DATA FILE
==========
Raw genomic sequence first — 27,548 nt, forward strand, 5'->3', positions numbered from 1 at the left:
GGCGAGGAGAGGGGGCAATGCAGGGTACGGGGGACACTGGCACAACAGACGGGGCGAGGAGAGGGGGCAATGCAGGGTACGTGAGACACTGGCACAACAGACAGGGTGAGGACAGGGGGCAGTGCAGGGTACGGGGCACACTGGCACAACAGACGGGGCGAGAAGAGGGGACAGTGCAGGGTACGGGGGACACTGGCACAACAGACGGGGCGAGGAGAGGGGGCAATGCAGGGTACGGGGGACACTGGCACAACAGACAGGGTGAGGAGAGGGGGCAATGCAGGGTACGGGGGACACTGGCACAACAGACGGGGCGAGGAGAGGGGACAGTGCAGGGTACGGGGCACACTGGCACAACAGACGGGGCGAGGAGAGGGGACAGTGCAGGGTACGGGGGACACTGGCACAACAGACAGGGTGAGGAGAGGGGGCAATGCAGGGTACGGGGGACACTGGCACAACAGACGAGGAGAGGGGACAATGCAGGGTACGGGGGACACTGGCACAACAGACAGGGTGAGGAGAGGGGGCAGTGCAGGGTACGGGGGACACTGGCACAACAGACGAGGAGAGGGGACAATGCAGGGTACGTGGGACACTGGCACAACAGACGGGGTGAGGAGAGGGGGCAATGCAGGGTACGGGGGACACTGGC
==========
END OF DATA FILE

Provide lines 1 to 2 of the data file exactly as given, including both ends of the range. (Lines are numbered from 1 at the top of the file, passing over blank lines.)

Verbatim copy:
Raw genomic sequence first — 27,548 nt, forward strand, 5'->3', positions numbered from 1 at the left:
GGCGAGGAGAGGGGGCAATGCAGGGTACGGGGGACACTGGCACAACAGACGGGGCGAGGAGAGGGGGCAATGCAGGGTACGTGAGACACTGGCACAACAGACAGGGTGAGGACAGGGGGCAGTGCAGGGTACGGGGCACACTGGCACAACAGACGGGGCGAGAAGAGGGGACAGTGCAGGGTACGGGGGACACTGGCACAACAGACGGGGCGAGGAGAGGGGGCAATGCAGGGTACGGGGGACACTGGCACAACAGACAGGGTGAGGAGAGGGGGCAATGCAGGGTACGGGGGACACTGGCACAACAGACGGGGCGAGGAGAGGGGACAGTGCAGGGTACGGGGCACACTGGCACAACAGACGGGGCGAGGAGAGGGGACAGTGCAGGGTACGGGGGACACTGGCACAACAGACAGGGTGAGGAGAGGGGGCAATGCAGGGTACGGGGGACACTGGCACAACAGACGAGGAGAGGGGACAATGCAGGGTACGGGGGACACTGGCACAACAGACAGGGTGAGGAGAGGGGGCAGTGCAGGGTACGGGGGACACTGGCACAACAGACGAGGAGAGGGGACAATGCAGGGTACGTGGGACACTGGCACAACAGACGGGGTGAGGAGAGGGGGCAATGCAGGGTACGGGGGACACTGGC